Muscari armeniacum, Grape Hyacinth

Muscari armeniacum, Grape Hyacinth

Muscari armeniacum is a species of flowering plant in the squill subfamily Scilloideae of the asparagus family Asparagaceae (formerly the lilies, Liliaceae). It is a bulbousperennial with basal, simple leaves and short flowering stems. It is one of a number of species and genera known as grape hyacinth, in this case Armenian grape hyacinth or garden grape-hyacinth. The flowers are purple, blue (with a white fringe), white (cv. ‘Album’) or pale pink (cv. ‘Pink Sunrise’) and the plants are usually 15 centimetres (6 in) tall. M. armeniacum blooms in mid-Spring (April or May in the Northern Hemisphere) for 3–4 weeks. Some selections are fragrant. Established bulbs leaf in the autumn. M. armeniacum is widespread in the woods and meadows of the Eastern Mediterranean, from Greece and Turkey to the Caucasus, including Armenia which gives it its name.

Common Name: grape hyacinth  

Type: Bulb

Family: Asparagaceae

Native Range: Southeastern Europe to Caucasus

Zone: 4 to 8

Height: 0.50 to 0.75 feet

Spread: 0.25 to 0.50 feet

Bloom Time: April

Bloom Description: Royal blue with a thin white rim on each bell

Sun: Full sun to part shade

Water: Medium

Maintenance: Low

Flower: Showy, Fragrant, Good Cut

Tolerate: Deer, Clay Soil, Black Walnut

Date Planted

Purchase Info

2018, 2019 collected seeds

Diseases and Problems

No serious insect or disease problems.


  • Grow Outside: Usually grown from bulbs.
    Seeds: Cover. Summer from fresh seed. Germination time: 6 to 8 weeks. Seeds should first be sown into flats. Next sink the flat into the ground in an area that offers shade, preferably close to a wall that faces north. Provide a glass/plastic covering until sprouting has occurred. Keep an eye on the flats to ensure that the soil remains moist and to check if seedlings have emerged. After one year of growth, transplant the bulbs to their final location in the autumn with a spacing 2 to 3 inches (5 to 7 cm).

Sowing from seed

Sow seeds at any time covering them with compost or grit 5mm deep, keeping the seed pot in a cool, well-lit spot outdoors. Artificial heat is not needed and can prevent germination so be very patient as many species will only germinate in the spring after chilling or freezing in the moist seed tray in the winter. Grow on individual seedlings in small pots until of sufficient size to be potted on or planted out into the open ground

Planting bulbs

Plant the bulbs in the fall, placing bulbs 3 (8 cm) to 4 inches deep and 2 inches apart. The plants benefit from bone meal applied at planting and after blooming. Reduce watering after the foliage begins to die back.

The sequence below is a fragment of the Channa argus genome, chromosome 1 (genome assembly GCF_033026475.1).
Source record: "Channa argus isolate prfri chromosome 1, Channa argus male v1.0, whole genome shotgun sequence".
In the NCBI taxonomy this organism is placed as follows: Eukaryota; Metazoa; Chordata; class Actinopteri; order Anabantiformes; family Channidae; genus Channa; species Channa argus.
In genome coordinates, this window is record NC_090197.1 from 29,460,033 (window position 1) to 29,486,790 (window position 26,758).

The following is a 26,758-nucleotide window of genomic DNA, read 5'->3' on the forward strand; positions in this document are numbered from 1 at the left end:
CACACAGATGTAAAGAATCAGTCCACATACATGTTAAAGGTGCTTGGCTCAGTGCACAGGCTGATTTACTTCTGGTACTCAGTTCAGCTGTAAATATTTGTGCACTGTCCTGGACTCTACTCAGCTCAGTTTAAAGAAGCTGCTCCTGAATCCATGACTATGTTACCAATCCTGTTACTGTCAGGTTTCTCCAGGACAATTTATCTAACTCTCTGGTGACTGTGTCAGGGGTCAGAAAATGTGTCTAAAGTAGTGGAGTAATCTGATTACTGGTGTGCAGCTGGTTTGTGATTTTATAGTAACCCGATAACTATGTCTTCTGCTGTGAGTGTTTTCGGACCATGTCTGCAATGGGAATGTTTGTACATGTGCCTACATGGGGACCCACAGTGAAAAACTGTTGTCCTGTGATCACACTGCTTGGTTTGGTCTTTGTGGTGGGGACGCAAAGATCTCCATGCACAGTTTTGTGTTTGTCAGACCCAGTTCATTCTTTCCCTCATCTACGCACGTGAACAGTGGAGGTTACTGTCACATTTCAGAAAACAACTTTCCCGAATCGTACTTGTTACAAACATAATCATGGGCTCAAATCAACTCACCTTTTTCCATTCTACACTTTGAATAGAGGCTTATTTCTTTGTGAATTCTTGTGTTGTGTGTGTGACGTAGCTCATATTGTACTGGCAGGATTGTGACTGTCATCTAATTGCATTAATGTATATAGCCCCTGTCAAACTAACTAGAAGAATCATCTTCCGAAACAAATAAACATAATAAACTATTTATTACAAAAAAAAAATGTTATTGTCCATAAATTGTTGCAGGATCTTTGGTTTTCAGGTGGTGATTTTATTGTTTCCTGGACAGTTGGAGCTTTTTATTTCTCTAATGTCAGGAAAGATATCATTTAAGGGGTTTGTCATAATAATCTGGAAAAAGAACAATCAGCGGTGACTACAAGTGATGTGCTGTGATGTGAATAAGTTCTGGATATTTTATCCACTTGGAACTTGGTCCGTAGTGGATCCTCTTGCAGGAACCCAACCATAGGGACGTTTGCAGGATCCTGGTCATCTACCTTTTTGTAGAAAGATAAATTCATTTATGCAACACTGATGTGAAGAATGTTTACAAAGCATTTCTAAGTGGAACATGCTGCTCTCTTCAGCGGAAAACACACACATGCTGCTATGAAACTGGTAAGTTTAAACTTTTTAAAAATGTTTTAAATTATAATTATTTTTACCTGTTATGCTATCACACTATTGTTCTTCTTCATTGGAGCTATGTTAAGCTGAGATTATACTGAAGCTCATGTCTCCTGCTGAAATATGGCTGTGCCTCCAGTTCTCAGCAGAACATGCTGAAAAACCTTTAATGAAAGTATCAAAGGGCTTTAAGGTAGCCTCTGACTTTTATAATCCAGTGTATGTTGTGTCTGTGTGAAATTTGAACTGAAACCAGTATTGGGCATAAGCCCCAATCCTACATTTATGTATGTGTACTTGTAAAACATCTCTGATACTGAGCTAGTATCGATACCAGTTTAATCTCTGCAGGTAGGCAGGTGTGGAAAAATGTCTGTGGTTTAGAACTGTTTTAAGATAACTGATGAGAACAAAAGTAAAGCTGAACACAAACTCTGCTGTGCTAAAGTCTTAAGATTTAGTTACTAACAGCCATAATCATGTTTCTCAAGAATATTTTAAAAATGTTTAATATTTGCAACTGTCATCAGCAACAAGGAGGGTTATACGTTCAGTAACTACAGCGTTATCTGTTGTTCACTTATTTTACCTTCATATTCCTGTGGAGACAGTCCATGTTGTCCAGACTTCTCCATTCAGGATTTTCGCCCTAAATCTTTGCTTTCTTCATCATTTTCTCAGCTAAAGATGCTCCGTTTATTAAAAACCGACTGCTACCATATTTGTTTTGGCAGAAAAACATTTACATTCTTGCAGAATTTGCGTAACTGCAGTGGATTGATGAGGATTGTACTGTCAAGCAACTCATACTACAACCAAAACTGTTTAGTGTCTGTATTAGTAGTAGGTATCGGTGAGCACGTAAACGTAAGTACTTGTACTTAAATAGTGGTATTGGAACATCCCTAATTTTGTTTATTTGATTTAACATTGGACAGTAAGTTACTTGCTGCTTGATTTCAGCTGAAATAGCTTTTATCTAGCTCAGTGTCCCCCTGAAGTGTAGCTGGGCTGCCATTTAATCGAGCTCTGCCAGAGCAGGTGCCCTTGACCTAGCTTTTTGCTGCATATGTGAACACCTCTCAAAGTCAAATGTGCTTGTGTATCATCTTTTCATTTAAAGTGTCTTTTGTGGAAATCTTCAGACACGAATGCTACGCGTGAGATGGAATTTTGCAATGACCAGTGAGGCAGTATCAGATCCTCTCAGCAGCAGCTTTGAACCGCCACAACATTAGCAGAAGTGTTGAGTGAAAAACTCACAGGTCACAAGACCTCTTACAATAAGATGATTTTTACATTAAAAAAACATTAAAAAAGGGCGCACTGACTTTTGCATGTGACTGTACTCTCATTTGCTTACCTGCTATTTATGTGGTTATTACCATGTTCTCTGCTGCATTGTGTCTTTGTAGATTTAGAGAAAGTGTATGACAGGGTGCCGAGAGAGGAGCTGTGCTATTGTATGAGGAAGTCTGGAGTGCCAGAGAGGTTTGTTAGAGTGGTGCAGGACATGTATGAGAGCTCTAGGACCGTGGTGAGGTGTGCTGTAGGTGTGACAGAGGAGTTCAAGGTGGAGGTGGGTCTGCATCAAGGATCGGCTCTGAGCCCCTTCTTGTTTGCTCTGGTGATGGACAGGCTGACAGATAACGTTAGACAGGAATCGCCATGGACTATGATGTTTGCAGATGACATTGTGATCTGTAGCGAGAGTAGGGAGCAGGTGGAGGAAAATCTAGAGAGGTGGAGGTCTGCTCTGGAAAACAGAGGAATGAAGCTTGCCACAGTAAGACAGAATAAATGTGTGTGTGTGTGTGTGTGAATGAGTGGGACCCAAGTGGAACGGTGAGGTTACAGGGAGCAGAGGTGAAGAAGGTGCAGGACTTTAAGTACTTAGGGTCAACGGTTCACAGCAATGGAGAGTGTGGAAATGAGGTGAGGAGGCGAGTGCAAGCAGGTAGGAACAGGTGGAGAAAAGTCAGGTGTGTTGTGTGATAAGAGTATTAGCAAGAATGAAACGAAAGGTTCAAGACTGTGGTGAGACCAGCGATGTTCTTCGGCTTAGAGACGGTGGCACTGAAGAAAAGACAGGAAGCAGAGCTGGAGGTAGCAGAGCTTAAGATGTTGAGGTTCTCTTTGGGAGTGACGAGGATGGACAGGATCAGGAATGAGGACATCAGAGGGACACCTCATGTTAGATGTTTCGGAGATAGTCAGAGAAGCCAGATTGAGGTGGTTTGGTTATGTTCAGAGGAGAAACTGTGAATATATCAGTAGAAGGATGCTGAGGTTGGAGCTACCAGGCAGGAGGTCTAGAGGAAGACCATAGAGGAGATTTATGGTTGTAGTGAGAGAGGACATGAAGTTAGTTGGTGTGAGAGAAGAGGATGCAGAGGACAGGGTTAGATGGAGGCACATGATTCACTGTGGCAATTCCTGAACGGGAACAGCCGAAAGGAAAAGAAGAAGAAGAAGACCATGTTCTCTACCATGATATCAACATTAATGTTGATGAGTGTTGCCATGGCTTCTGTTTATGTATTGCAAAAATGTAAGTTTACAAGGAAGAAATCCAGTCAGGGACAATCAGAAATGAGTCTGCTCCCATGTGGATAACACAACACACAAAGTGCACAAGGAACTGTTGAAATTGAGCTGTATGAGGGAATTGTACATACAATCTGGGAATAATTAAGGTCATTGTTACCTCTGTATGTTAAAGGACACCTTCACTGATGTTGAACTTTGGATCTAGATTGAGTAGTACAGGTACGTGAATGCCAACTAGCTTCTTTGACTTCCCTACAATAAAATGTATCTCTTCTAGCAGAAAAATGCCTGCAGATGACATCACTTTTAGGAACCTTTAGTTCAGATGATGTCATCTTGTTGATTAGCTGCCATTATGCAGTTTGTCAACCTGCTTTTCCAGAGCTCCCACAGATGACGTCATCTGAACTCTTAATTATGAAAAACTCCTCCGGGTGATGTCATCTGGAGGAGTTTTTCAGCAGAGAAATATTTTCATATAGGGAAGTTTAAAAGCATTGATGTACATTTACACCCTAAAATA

Forcing grape hyacinths in containers

All grape hyacinths force reasonably well indoors, some being easier and others more challenging. For example ‘Christmas Pearl’ (M. armeniacum‘Christmas Pearl’) doesn’t require a cold period, as others do, but ‘Blue Spike’ is more difficult and takes longer to perform. Here’s how to do it: Pot up plenty of bulbs (they’re small) in autumn. After 12 to 16 weeks rooting time in a cool (around 40°F), dark environment, move the pots to indirect sunlight at about 60°F to trigger leaf and flower growth. When the shoots are 4 to 6 inches tall, move the pots to a sunny window to stimulate blooming. A temperature of about 68°F is ideal at this stage. Most bulbs require three to four weeks from the time they are removed from cold storage before they bloom. When buds take on color, return them to indirect sunlight to make the blossoms last. Don’t allow the soil to dry out. To retard blooming, move the pots out of direct sunlight to a cooler spot until you want growth resumed. After flowering, hardy bulbs should be planted outdoors where they may rebloom within a year or two.


Easily grown in average, medium moisture, well-drained soils in full sun to part shade. Plant bulbs about 3” deep and 3” apart in fall. Flowers emerge in early spring. Keep ground moist during the spring growing season, but reduce watering after foliage begins to die back. Plants are dormant from late spring to autumn when leaves again appear. Plants will naturalize by bulb offsets, but not aggressively.

Muscari armeniacum is one of the most commonly cultivated species of Muscari, is robust and naturalises easily.  It appeared in European gardens in 1871.  The following have gained the Royal Horticultural Society’s Award of Garden Merit:

  • M. armeniacum
  • M. armeniacum ‘Christmas Pearl’
  • M. armeniacum ‘Jenny Robinson’
  • M. armeniacum ‘Saffier’

Cultivars listed by Mathew include ‘Blue Spike’ and ‘Cantab’.  Others include ‘Argaei Album’ and ‘Album’ (white), ‘Côte d’Azur’, ‘Dark Eyes, ‘Early Giant’, ‘Fantasy Creation’, ‘Peppermint’, ‘Saffier’, ‘Valerie Finnis’ (pale blue), and ‘Pink Sunrise’ (pale pink). The commonly available form is often referred to as M. armeniacum ‘Blue’

‘Blue Spike’ is a double flowered variety, with double florets on the flower stalk.  ‘Cantab’ is pale blue. ‘Fantasy Creation’ is a sport (a naturally occurring genetic mutation) of ‘Blue Spike’.   ‘Atlantic’ is light blue, introduced by Jan van Bentem in 2002, by hybridisation in 1990 from M. armeniacum and an unknown parent.